Environmental Conservation Police on Patrol
The New York State Department of Environmental Conservation’s (DEC) Division of Law Enforcement enforces the 71 chapters of New York State’s Environmental Conservation Law (ECL), protecting fish and wildlife and preserving environmental quality across New York. In 1880, the first eight Game Protectors proudly began serving to protect the natural resources and people of New York State. In 2022, Environmental Conservation Police Officers (ECOs) and Investigators across the state responded to more than 25,600 calls and worked on cases that resulted in nearly 13,800 tickets or arrests for violations ranging from deer poaching to solid waste dumping, illegal mining, the black market pet trade, and excessive emissions violations.
“DEC Environmental Conservation Police Officers and Investigators work hard each day to serve their communities, protect our precious natural resources, and safeguard public health, while ensuring those who break the state’s stringent Environmental Conservation Laws are held accountable,” DEC Commissioner Basil Seggos said. “In partnership with local, state, and federal law enforcement, DEC looks forward to continuing to support the work our ECOs perform in every corner of New York.”
Dangerous Dump – Bronx County
On Feb. 24, ECOs Ableson and Keegan received a report that two people had dumped a 275-gallon home-heating tank containing oil on a residential street in the Bronx. The ECOs and DEC’s Spill Response team responded to the location to oversee the safe removal of the tank. After days of conducting interviews, reviewing surveillance footage, and visiting nearby homes and businesses, the Officers identified a subject who confessed to the crime when presented with the evidence. DEC issued a Notice of Violation against the subject for unlawful disposal of solid waste, ensuring the dumper will pay cleanup and testing costs. No spills were reported in this incident.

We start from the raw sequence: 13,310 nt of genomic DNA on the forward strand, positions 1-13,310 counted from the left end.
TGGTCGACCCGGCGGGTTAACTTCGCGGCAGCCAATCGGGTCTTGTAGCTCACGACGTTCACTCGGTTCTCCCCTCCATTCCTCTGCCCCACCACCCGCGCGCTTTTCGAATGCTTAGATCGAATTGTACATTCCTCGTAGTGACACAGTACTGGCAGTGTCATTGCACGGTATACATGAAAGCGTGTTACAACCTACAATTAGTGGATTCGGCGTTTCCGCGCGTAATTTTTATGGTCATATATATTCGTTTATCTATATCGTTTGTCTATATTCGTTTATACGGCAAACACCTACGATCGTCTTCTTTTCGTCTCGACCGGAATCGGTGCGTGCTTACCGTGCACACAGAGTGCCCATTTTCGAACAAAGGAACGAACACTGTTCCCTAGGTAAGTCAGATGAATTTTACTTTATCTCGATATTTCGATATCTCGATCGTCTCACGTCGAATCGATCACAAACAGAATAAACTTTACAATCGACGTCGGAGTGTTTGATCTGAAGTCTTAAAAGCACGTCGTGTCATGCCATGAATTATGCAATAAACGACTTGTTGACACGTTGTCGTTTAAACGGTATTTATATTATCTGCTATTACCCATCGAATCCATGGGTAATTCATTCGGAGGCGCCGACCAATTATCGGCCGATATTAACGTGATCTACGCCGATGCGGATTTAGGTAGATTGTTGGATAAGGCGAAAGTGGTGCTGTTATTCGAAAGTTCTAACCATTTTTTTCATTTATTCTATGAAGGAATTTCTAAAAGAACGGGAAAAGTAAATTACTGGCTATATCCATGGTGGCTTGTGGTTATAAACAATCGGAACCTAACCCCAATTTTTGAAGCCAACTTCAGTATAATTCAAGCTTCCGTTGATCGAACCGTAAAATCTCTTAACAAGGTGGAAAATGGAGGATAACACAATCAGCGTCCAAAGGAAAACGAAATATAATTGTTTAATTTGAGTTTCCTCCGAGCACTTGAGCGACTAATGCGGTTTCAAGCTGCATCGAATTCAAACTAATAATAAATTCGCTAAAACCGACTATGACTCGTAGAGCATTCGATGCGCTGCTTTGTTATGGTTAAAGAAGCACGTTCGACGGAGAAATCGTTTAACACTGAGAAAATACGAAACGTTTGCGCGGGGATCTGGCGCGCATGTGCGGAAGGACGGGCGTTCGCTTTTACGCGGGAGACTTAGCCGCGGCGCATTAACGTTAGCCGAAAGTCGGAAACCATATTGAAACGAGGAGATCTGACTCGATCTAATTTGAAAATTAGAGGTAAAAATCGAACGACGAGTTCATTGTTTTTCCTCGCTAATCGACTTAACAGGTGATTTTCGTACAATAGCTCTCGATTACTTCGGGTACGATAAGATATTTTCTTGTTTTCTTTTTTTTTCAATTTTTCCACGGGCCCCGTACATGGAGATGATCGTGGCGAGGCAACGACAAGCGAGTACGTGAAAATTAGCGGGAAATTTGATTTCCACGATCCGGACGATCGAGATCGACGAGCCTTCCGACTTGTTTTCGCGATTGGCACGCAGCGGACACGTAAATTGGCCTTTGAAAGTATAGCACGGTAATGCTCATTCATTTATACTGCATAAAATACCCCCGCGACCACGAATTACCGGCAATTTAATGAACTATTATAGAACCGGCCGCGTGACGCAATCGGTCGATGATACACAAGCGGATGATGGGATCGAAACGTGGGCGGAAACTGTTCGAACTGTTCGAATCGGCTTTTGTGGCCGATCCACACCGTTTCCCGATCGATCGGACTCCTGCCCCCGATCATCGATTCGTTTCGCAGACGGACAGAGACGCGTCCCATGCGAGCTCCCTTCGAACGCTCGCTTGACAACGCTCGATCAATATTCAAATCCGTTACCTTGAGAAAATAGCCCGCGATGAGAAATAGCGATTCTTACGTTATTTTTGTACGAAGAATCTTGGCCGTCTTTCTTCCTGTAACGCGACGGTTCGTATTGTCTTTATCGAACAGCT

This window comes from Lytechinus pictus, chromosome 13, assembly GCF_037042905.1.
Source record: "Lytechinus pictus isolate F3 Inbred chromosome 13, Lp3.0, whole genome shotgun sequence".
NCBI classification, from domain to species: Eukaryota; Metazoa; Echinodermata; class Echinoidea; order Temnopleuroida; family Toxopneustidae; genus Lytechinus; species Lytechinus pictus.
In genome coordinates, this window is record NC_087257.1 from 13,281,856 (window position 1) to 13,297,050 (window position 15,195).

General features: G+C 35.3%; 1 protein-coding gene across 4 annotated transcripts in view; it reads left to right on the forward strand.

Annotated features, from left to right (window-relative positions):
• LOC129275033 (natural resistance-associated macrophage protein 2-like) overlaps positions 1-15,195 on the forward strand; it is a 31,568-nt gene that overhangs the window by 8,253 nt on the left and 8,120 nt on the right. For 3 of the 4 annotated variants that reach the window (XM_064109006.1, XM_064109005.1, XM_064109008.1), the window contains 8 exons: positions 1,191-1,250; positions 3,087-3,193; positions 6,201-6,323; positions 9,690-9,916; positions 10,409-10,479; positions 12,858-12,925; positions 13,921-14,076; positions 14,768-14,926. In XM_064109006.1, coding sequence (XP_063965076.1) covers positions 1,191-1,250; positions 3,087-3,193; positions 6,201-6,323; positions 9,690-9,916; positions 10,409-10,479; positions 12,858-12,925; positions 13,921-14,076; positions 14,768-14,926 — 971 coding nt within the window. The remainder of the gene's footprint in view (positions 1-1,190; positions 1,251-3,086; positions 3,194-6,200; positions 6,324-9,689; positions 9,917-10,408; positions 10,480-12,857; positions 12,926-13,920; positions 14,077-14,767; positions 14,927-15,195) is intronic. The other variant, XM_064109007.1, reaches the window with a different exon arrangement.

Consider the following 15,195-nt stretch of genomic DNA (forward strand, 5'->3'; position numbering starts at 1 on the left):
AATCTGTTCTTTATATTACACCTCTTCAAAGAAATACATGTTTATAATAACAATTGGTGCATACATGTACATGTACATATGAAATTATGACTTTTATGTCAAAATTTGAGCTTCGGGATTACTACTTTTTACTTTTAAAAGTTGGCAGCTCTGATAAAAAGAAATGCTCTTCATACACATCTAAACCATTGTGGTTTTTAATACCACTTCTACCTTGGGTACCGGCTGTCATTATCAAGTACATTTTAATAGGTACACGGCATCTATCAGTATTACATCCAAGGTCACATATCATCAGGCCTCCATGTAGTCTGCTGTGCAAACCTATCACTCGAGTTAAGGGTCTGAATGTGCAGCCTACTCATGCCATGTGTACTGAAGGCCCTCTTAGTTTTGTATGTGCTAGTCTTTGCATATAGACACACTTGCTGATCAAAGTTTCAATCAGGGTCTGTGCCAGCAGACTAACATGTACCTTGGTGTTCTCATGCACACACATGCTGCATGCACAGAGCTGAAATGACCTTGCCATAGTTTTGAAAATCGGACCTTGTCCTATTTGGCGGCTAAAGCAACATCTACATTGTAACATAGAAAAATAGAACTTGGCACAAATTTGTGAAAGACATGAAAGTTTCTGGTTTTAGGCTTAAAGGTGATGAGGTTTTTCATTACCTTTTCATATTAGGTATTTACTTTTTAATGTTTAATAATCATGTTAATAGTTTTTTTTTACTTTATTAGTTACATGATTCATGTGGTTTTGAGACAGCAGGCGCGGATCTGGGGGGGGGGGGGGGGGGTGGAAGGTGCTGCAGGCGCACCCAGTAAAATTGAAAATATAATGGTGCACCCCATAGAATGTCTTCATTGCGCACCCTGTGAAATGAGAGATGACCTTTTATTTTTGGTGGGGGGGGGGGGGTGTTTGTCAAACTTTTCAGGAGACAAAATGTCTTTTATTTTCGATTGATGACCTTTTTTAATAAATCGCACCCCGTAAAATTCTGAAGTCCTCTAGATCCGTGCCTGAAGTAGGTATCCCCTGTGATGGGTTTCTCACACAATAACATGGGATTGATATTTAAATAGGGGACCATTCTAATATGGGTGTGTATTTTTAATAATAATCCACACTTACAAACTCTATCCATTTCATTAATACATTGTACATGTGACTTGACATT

ECO Keegan with DEC Spill Responder Veronica Zhune examine contents of abandoned tank
Don’t Burn Your Trash – Genesee County
On March 3, ECO Laczi responded to a call for assistance with a large fire in East Bethany. According to reports, someone knocked down a large shed, set fire to the remains, and left the fire unattended. The Officer arrived and determined the large fire contained construction debris and furniture, which is illegal to burn in New York State. ECO Laczi remained at the location until the fire was extinguished and later ticketed the responsible party for unlawful open burning and leaving the fire unattended, returnable to Bethany Court.
ECO Laczi pulls up to an illegal open burn in Genesee County
See You Later, Alligator – Kings County
On March 5, ECO Rappold received a call from a Brooklyn resident in possession of an alligator. The caller claimed a friend had dropped the alligator off the previous month and never returned to pick it up. A few days later, ECOs Rappold and Swart, along with investigators from the New York Police Department (NYPD) Animal Cruelty Investigation Squad, arrived at the caller’s residence, retrieved the small alligator, and transferred it to a certified herpetologist in Massachusetts. It is illegal to possess alligators as pets in New York without the proper permit.
Seized American alligator from Brooklyn residence
“Earth Day, Birthday!” Guest Reader – Nassau County
On March 10, ECO Smith spent time with some of New York’s youngest environmental stewards to read to second and third grade students at Old Bethpage Elementary School. The ECO read Earth Day, Birthday! by Maureen Wright and discussed the importance of recycling, picking up litter, composting, and reducing plastic waste. The Officer also explained his job as an ECO before answering questions from the students.
ECO Smith reading to students at Old Bethpage Elementary School
ECO Smith thanked by students at Old Bethpage Elementary
School for taking the time to read to them
ECO Makes Harrowing Rescue – Monroe County
On March 11, ECO Johnston was patrolling the area of Irondequoit Bay in the town of Webster when he encountered a motor vehicle accident where a sedan had rolled over onto its roof in the center of the road and burst into flames. The ECO quickly activated his emergency lights, ran to the vehicle, and opened the passenger door where he saw a woman hanging upside down from her seatbelt in the driver’s seat, pleading for help. Unable to release the buckle from the driver’s side, Officer Johnston cut the seatbelt, freeing the dazed driver before moving her safely away from the burning vehicle. The ECO then ran back to the vehicle to ensure there were no other occupants trapped inside. The Webster Fire Department arrived a short time later and extinguished the flames. EMS also arrived at the location and transported the driver to the hospital for evaluation and treatment.